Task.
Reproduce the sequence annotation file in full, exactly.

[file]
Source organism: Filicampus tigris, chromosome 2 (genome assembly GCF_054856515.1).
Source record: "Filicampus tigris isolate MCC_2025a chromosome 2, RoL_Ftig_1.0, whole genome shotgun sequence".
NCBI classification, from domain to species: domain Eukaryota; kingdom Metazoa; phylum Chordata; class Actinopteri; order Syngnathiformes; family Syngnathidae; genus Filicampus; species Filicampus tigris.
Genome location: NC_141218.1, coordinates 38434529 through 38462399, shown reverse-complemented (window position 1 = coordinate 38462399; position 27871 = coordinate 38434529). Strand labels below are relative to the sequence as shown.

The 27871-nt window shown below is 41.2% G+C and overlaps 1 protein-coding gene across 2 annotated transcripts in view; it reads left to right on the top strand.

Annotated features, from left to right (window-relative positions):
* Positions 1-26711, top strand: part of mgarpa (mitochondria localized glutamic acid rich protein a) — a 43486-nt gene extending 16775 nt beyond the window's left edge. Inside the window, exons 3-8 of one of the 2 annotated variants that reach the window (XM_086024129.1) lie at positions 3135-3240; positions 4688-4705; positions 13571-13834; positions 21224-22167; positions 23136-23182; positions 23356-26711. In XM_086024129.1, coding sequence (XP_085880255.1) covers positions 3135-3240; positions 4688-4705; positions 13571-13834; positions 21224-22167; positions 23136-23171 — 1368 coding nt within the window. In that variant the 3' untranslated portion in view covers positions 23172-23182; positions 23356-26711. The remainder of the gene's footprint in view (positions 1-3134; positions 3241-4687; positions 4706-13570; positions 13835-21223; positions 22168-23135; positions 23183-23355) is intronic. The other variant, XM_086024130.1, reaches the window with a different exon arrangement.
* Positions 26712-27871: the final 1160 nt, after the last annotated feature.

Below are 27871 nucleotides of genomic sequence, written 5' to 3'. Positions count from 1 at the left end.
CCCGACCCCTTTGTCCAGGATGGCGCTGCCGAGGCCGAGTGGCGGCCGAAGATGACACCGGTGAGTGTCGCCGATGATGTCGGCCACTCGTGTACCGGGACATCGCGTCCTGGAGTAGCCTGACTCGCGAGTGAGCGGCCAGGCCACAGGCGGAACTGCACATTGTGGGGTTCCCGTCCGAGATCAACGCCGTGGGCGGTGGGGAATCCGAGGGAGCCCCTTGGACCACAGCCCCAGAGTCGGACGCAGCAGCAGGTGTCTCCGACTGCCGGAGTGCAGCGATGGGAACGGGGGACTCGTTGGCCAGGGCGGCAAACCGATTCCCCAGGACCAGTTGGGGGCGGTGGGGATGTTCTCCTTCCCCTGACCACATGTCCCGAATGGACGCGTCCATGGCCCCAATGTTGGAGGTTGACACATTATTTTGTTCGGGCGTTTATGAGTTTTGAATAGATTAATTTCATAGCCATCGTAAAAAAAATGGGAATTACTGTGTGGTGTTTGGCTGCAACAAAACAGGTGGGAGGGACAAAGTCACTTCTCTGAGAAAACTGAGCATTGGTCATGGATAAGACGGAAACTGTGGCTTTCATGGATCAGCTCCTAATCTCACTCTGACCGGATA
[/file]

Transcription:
Source organism: Filicampus tigris, chromosome 2 (genome assembly GCF_054856515.1).
Source record: "Filicampus tigris isolate MCC_2025a chromosome 2, RoL_Ftig_1.0, whole genome shotgun sequence".
NCBI classification, from domain to species: domain Eukaryota; kingdom Metazoa; phylum Chordata; class Actinopteri; order Syngnathiformes; family Syngnathidae; genus Filicampus; species Filicampus tigris.
Genome location: NC_141218.1, coordinates 38434529 through 38462399, shown reverse-complemented (window position 1 = coordinate 38462399; position 27871 = coordinate 38434529). Strand labels below are relative to the sequence as shown.

The 27871-nt window shown below is 41.2% G+C and overlaps 1 protein-coding gene across 2 annotated transcripts in view; it reads left to right on the top strand.

Annotated features, from left to right (window-relative positions):
* Positions 1-26711, top strand: part of mgarpa (mitochondria localized glutamic acid rich protein a) — a 43486-nt gene extending 16775 nt beyond the window's left edge. Inside the window, exons 3-8 of one of the 2 annotated variants that reach the window (XM_086024129.1) lie at positions 3135-3240; positions 4688-4705; positions 13571-13834; positions 21224-22167; positions 23136-23182; positions 23356-26711. In XM_086024129.1, coding sequence (XP_085880255.1) covers positions 3135-3240; positions 4688-4705; positions 13571-13834; positions 21224-22167; positions 23136-23171 — 1368 coding nt within the window. In that variant the 3' untranslated portion in view covers positions 23172-23182; positions 23356-26711. The remainder of the gene's footprint in view (positions 1-3134; positions 3241-4687; positions 4706-13570; positions 13835-21223; positions 22168-23135; positions 23183-23355) is intronic. The other variant, XM_086024130.1, reaches the window with a different exon arrangement.
* Positions 26712-27871: the final 1160 nt, after the last annotated feature.

Below are 27871 nucleotides of genomic sequence, written 5' to 3'. Positions count from 1 at the left end.
CCCGACCCCTTTGTCCAGGATGGCGCTGCCGAGGCCGAGTGGCGGCCGAAGATGACACCGGTGAGTGTCGCCGATGATGTCGGCCACTCGTGTACCGGGACATCGCGTCCTGGAGTAGCCTGACTCGCGAGTGAGCGGCCAGGCCACAGGCGGAACTGCACATTGTGGGGTTCCCGTCCGAGATCAACGCCGTGGGCGGTGGGGAATCCGAGGGAGCCCCTTGGACCACAGCCCCAGAGTCGGACGCAGCAGCAGGTGTCTCCGACTGCCGGAGTGCAGCGATGGGAACGGGGGACTCGTTGGCCAGGGCGGCAAACCGATTCCCCAGGACCAGTTGGGGGCGGTGGGGATGTTCTCCTTCCCCTGACCACATGTCCCGAATGGACGCGTCCATGGCCCCAATGTTGGAGGTTGACACATTATTTTGTTCGGGCGTTTATGAGTTTTGAATAGATTAATTTCATAGCCATCGTAAAAAAAATGGGAATTACTGTGTGGTGTTTGGCTGCAACAAAACAGGTGGGAGGGACAAAGTCACTTCTCTGAGAAAACTGAGCATTGGTCATGGATAAGACGGAAACTGTGGCTTTCATGGATCAGCTCCTAATCTCACTCTGACCGGATA